10 fun facts about the first three SummerSlams in the Barclays Center
New York City has always been a home for the WWE, ever since they brought WrestleMania to us. More often than not, WWE has been going to New York for some really big shows and events. We have seen countless memorable moments happen at Madison Square Garden, from both television and pay-per-views. There has been a whole barrage of history linked to WWE in the Big Apple. It is still the WWE's most valued weekend base. This is the area which WWE wants to target, more often than not.
Therefore, it isn't any surprise that every year or so, WWE holds one of their biggest events in New York. It has ranged from Royal Rumbles to Survivor Series to WrestleManias but in recent years, WWE has been spending their Augusts in the Apple. SummerSlam has taken place in Brooklyn every year since 2015, ending the long run of Summertime Specials in Los Angeles. They will be back there next year, but 2018 is going to be the fourth year in a row that SummerSlam has taken over New York City.
Coupled with NXT Takeover: Brooklyn one night before, the last three SummerSlams have all felt much grander even though it could be a chore to get through. The shows have ranged from disappointing to decent, but they all have some interesting stories coming from them. There have been things ranging from backup plans to backstage confrontations to actual facts, but they all stem from what went down in Brooklyn in the middle of August. Here are some fascinating factoids about the previous three SummerSlams, that you might not have known about.
#10 The 2015 edition was the first one to last four hours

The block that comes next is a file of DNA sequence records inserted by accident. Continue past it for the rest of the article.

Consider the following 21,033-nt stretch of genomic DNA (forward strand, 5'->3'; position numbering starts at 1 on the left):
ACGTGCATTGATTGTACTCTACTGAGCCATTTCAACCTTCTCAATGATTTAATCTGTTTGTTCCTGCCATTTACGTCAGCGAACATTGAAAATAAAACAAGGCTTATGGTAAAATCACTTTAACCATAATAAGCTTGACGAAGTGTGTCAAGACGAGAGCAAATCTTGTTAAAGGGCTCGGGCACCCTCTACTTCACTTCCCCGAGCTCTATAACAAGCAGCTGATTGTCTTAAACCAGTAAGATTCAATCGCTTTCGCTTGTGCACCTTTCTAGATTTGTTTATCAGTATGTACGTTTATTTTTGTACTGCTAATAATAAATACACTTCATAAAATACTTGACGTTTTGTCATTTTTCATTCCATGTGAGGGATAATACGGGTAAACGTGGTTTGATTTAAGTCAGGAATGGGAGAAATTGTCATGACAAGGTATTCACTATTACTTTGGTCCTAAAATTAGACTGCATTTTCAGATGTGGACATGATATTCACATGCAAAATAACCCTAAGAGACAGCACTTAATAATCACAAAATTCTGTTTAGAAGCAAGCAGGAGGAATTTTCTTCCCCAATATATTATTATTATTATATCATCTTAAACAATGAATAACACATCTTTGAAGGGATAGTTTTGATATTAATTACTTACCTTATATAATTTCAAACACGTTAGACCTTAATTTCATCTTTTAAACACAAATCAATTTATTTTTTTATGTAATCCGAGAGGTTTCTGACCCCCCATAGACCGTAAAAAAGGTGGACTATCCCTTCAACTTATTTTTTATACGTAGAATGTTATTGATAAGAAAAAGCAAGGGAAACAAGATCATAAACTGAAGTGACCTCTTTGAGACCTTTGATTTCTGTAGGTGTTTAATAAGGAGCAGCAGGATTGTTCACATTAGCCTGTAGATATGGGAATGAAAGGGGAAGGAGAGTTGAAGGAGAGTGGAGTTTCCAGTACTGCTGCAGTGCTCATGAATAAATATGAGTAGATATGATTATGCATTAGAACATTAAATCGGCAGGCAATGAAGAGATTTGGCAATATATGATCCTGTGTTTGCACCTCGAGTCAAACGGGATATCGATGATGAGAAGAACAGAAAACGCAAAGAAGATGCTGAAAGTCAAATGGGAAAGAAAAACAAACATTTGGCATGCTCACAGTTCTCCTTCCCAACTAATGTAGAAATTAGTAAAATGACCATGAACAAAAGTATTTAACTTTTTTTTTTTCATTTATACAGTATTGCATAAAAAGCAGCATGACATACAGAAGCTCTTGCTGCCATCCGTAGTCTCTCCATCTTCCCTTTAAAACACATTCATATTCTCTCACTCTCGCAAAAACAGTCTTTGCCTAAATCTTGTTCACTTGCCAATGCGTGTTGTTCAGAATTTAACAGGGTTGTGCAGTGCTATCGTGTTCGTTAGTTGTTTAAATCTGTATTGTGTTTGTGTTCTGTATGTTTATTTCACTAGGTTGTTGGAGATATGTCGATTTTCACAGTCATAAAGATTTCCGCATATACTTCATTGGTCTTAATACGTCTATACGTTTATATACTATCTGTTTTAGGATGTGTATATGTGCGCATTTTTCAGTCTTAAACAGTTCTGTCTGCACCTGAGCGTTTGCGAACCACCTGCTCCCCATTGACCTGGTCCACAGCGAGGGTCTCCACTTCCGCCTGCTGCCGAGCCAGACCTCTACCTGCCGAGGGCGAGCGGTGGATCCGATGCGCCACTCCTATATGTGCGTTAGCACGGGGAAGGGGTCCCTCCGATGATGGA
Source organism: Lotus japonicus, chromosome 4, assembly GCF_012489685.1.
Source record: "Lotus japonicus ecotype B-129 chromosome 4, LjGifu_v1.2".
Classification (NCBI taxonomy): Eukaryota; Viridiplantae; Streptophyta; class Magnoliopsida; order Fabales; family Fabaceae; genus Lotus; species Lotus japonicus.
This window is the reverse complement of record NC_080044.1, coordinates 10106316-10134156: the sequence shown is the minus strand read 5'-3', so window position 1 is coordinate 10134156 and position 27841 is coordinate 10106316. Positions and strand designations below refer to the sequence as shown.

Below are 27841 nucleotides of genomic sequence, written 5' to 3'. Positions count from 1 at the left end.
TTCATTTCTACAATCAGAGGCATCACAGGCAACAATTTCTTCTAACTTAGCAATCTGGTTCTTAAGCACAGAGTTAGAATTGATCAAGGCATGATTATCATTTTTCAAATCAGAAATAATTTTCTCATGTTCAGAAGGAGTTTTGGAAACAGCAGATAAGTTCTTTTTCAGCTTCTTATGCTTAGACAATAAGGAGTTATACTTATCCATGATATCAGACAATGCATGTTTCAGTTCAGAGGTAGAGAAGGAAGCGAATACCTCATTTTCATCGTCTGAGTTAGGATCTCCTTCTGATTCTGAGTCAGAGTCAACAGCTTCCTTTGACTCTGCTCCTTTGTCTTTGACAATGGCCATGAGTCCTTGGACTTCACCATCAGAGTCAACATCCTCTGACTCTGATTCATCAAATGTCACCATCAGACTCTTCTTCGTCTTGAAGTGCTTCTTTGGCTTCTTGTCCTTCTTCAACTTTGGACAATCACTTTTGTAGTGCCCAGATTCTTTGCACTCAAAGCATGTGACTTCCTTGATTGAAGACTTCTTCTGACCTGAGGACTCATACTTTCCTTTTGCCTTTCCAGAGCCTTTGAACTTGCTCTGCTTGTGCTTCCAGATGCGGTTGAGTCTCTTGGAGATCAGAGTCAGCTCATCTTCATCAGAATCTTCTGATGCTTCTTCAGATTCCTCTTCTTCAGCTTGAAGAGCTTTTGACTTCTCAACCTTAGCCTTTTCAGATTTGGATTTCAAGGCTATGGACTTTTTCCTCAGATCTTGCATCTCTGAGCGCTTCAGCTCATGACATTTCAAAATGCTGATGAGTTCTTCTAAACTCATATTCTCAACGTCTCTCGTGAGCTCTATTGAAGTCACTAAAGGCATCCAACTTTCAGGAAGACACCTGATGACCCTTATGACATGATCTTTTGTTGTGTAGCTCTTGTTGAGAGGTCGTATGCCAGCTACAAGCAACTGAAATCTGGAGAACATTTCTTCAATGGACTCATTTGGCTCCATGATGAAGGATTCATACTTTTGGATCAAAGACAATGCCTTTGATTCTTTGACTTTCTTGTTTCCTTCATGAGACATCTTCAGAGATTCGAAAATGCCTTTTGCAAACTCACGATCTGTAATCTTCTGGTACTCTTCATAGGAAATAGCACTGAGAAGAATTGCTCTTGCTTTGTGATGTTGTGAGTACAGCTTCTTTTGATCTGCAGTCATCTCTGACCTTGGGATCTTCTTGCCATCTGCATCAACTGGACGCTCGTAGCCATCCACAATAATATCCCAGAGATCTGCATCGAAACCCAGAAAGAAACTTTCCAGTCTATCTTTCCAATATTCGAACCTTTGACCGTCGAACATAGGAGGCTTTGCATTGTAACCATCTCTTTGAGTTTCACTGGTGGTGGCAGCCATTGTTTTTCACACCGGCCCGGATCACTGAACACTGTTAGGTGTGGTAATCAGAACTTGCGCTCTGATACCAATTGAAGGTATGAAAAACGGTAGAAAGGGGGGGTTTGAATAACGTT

WWE had been looking for ways to make the rest of their Big Four pay-per-views return to their former heights of importance alongside WrestleMania, for each to have a true cornerstone quality. They settled for an increase in run-time, starting from SummerSlam in 2015. That was the event that started the tradition of NXT TakeOvers being added to the weekends of Big Four pay-per-views, which turned out to be a regular thing after the overwhelming success three years ago.
SummerSlam 2015 was the first to join WrestleMania in the four-hour club. Of the ten matches on the show, eight of them went beyond the ten-minute mark, which was a great benefit to the performers. However, in the previous two editions, we have seen one match get either overly compromised, or outright cancelled despite the expanded length. WWE will need to manage their time effectively regarding these major shows. The longer shows here paved the way for five-hour long WrestleManias and two-hour-long Kickoff Shows, so how welcome has this change really been?
#9 Sheamus vs Cesaro was originally on the main SummerSlam card in 2016
Sheamus and Cesaro, before becoming brothers-in-kilts had a hard-hitting feud as both of them wanted to stake their claims at the beginning of the second brand split in 2016. It turned out to be an extended beef, as the future tag team partners would take part in a best-of-seven series, beginning with the first match scheduled to take place at SummerSlam. However, the match was bumped to the Kickoff Show due to a Wellness suspension completely unrelated to this match.
Eva Marie was scheduled to be teaming with Natalya and Alexa Bliss against Becky Lynch, Naomi and Carmella, but she got suspended for violating the WWE's Wellness Policy just days before the big show. Her replacement turned out to be Nikki Bella, who returned from a career-threatening neck injury that required surgery. This was perceived to be quite big a moment and had to be put on the main card, at the expense of the two European brawlers. Realistically, that was the one match on the card which could have been bumped to the Kickoff Show.